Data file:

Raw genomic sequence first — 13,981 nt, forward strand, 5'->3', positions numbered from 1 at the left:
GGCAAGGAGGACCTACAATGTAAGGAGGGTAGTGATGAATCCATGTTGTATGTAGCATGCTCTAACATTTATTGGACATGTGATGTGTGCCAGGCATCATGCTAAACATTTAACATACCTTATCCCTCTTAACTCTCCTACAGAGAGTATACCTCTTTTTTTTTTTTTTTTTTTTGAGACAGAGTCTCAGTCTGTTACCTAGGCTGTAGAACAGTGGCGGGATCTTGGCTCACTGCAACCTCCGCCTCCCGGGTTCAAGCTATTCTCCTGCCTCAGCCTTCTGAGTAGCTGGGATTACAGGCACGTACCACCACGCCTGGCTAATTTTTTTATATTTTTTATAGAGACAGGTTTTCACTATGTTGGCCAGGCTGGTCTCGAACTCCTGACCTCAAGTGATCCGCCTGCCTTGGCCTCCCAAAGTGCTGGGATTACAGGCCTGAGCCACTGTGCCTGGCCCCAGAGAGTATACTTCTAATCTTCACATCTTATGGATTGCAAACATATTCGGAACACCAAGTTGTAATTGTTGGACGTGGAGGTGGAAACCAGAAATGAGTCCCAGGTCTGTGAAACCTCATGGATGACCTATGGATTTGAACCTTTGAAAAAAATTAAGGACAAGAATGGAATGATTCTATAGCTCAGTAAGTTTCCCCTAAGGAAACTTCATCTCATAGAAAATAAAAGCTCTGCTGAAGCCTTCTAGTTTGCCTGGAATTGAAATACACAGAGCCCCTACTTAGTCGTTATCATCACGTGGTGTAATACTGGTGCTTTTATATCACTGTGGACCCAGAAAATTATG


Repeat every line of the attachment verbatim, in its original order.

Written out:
Raw genomic sequence first — 13,981 nt, forward strand, 5'->3', positions numbered from 1 at the left:
GGCAAGGAGGACCTACAATGTAAGGAGGGTAGTGATGAATCCATGTTGTATGTAGCATGCTCTAACATTTATTGGACATGTGATGTGTGCCAGGCATCATGCTAAACATTTAACATACCTTATCCCTCTTAACTCTCCTACAGAGAGTATACCTCTTTTTTTTTTTTTTTTTTTTGAGACAGAGTCTCAGTCTGTTACCTAGGCTGTAGAACAGTGGCGGGATCTTGGCTCACTGCAACCTCCGCCTCCCGGGTTCAAGCTATTCTCCTGCCTCAGCCTTCTGAGTAGCTGGGATTACAGGCACGTACCACCACGCCTGGCTAATTTTTTTATATTTTTTATAGAGACAGGTTTTCACTATGTTGGCCAGGCTGGTCTCGAACTCCTGACCTCAAGTGATCCGCCTGCCTTGGCCTCCCAAAGTGCTGGGATTACAGGCCTGAGCCACTGTGCCTGGCCCCAGAGAGTATACTTCTAATCTTCACATCTTATGGATTGCAAACATATTCGGAACACCAAGTTGTAATTGTTGGACGTGGAGGTGGAAACCAGAAATGAGTCCCAGGTCTGTGAAACCTCATGGATGACCTATGGATTTGAACCTTTGAAAAAAATTAAGGACAAGAATGGAATGATTCTATAGCTCAGTAAGTTTCCCCTAAGGAAACTTCATCTCATAGAAAATAAAAGCTCTGCTGAAGCCTTCTAGTTTGCCTGGAATTGAAATACACAGAGCCCCTACTTAGTCGTTATCATCACGTGGTGTAATACTGGTGCTTTTATATCACTGTGGACCCAGAAAATTATG